BY KIMBERLEE RUTAN MCCAFFERTY
Recently, I had the joy of watching my youngest son achieve his black belt in karate, a culmination of six years of hard work and about six months of intense training. The exam took place over two days, and to say finding out if he passed or not on that last day was a cliffhanger is an understatement. I truly wasn't sure how he'd do until the last second when he was told he earned it. Zach has been fortunate to achieve several great goals lately, but I will confide in all of you that this one truly meant the most to me, and, more important, to him. Last week, my son who is 16 put two words together in a "sentence," and I am equally proud of my eldest boy as well.
When I was pregnant many moons ago, I had dreams for my future kids. I thought it was reasonable they'd be decent human beings, go to college, support themselves, and have love and friends in their lives. Although I wanted them to be successful, the latter goals remained most important to me. I had learned about the perils of ambition from the parents of some of the students I taught, and I constantly reminded myself when my first child was growing to put an emphasis on his emotional well-being as he aged.
Eventually, my traditional dreams for my eldest had to change. Justin was diagnosed with autism at the tender age of 17 months, and I think I knew right around his fourth birthday that despite years of early intervention and a wonderful school program that he was destined to remain on the more severe end of the spectrum. To tell the truth, I grieved much more then than I did when he received his diagnosis. I had so wanted him to have the opportunity for the trappings of the life his parents had had – college, driving, first love, children, and a career. I can tell you that I've never completely let go of that sadness, and probably never will. It is tempered however by the fact that I am certain Justin does not feel like he is missing out on these things. He is truly happy with his DVDs, his computer time, and an occasional outing. Those dreams will always be mine, not his.
I will tell you that one thing that has helped me all these years, and I am certain it came to me with ease from having been a teacher, was to recognize that his accomplishments, no matter how small they might seem, are as important as the typical childhood accomplishments we equate with success. I made a shift in my thinking over a decade-and-a-half ago, and that shift has been instrumental in how I view my son. We have truly celebrated his achievement over these years—the success with potty training, his ability to read simple sentences, his mastery of typing simple phrases on the computer, his ability to sleep through the night. Last week, it was two words together – "more water." And trust me, they were beautiful to hear. I can honestly say I was as thrilled to hear those clear syllables as I was to see Zach receive his black belt and take his oath. Justin's accomplishments come from extremely hard work and much practice, and mean as much to him, and to me, as his brother's. Making that shift many years ago to recognize how important Justin's achievements were, no matter how simple they seemed, was integral to my relationship with him. This shift allowed my pride in my boy to bloom.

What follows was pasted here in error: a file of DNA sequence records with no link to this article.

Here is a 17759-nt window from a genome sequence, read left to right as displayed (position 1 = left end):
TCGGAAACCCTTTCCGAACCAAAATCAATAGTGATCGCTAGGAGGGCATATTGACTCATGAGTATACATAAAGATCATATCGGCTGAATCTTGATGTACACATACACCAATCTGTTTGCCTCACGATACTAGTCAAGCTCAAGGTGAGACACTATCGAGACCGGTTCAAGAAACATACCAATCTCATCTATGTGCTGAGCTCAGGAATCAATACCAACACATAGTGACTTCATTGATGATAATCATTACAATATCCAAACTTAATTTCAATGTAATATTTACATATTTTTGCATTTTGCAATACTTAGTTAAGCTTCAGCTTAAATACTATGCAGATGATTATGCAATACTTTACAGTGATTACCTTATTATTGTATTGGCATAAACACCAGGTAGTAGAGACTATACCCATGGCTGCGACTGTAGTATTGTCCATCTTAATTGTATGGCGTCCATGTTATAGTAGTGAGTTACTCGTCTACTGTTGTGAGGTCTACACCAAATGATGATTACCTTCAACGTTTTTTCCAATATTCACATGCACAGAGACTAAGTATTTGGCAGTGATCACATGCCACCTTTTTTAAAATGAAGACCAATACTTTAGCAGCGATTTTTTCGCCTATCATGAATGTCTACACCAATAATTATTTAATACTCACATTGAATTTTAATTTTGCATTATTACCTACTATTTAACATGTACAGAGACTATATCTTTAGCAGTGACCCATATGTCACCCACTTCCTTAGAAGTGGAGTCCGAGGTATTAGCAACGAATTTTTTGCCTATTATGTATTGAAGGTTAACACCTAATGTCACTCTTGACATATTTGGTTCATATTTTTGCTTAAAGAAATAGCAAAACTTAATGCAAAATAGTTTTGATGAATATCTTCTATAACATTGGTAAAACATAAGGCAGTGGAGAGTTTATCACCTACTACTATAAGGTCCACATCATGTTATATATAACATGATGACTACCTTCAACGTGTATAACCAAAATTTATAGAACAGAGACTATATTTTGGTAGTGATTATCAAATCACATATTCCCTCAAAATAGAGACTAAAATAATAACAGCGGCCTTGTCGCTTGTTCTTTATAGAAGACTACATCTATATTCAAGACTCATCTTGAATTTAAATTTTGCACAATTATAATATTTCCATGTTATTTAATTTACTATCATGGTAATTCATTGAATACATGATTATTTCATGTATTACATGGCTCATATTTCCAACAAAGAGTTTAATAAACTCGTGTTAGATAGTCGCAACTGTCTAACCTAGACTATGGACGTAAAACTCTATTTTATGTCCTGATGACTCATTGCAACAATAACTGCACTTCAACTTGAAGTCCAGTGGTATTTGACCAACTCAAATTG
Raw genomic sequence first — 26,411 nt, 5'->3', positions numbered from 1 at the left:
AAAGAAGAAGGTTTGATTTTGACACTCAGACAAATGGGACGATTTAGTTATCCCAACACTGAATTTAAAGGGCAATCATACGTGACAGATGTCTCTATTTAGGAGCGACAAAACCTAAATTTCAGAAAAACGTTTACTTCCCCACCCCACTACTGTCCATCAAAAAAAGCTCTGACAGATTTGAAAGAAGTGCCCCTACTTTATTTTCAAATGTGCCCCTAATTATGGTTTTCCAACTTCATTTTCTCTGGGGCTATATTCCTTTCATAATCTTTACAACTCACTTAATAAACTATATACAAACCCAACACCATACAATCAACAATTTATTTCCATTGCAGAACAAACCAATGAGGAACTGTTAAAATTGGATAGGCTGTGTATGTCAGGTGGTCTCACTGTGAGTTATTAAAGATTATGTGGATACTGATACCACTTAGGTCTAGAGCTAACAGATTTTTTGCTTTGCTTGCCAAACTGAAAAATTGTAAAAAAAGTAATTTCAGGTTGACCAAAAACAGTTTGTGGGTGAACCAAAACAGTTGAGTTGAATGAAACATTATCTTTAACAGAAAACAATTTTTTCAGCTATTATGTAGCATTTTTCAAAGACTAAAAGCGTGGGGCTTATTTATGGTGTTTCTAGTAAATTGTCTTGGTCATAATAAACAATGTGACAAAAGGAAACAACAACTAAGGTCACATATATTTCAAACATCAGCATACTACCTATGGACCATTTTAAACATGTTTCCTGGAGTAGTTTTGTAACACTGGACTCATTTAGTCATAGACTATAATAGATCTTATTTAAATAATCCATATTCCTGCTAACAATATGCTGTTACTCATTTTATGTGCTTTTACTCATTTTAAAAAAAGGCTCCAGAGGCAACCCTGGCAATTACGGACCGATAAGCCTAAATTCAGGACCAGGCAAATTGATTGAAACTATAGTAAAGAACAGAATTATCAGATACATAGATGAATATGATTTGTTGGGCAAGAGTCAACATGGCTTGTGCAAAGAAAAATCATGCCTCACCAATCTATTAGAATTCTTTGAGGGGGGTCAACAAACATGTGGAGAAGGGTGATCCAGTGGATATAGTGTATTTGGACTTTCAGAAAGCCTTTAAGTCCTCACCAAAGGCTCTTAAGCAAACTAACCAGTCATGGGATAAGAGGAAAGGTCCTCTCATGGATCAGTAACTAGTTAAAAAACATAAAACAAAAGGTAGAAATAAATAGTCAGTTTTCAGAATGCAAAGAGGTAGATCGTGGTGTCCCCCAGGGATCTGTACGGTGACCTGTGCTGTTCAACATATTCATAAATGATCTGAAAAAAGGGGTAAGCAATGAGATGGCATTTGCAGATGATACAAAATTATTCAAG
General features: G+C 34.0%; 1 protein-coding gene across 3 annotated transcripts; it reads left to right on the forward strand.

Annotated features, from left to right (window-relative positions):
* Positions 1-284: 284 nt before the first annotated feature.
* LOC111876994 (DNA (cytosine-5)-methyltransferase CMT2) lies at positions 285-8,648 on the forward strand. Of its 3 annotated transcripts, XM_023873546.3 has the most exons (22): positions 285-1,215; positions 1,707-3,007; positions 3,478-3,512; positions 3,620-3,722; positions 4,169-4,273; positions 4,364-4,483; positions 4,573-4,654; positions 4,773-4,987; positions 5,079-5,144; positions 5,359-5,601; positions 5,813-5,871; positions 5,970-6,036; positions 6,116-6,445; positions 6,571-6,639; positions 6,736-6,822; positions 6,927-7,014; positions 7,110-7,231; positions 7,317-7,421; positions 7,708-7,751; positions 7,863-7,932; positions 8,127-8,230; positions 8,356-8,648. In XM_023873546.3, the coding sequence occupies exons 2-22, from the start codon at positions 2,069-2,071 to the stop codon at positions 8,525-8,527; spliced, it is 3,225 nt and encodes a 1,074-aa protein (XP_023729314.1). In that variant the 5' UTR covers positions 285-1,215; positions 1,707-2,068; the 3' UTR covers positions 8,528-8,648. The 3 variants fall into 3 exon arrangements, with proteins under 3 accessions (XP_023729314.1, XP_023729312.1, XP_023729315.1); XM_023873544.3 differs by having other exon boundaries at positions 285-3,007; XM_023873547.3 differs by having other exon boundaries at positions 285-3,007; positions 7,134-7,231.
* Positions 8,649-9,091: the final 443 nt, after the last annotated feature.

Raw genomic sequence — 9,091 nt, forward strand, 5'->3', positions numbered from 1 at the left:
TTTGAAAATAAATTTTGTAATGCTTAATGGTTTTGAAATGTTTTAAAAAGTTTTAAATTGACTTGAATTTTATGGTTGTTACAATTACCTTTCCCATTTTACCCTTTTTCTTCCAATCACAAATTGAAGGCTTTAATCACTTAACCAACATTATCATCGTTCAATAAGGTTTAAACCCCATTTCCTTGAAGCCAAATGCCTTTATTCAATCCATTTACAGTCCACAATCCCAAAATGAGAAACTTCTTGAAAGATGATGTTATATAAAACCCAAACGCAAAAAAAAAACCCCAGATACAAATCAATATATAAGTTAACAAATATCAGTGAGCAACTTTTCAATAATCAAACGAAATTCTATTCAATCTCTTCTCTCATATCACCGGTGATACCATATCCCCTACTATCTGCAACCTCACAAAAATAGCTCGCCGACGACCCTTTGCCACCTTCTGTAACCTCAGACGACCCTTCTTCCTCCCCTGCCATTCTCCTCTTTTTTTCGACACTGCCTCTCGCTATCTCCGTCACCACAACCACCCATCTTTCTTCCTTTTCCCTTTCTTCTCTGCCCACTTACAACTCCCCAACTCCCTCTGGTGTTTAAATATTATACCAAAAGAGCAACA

There will be setbacks with both boys along the way, and to my mind, some failure is good. It's what you do after you fail at something that is far more important than not reaching your goal.
With autism, many things come in cycles, and I'm sure that there will be some regression with my eldest at some point along the way. But I'm betting there will also be goals achieved, milestones attained, struggles surmounted. And I can't wait to see how all of it plays out.•
ABOUT THE AUTHOR: Kimberlee Rutan McCafferty, mother to two sons on the autism spectrum and an Autism Family Partner at the Children's Hospital of Philadelphia (CHOP). Kim is also the author of a blog at autismmommytherapist.wordpress.com. Kim's book Raising Autism: Surviving the Early Years is on sale on Amazon here.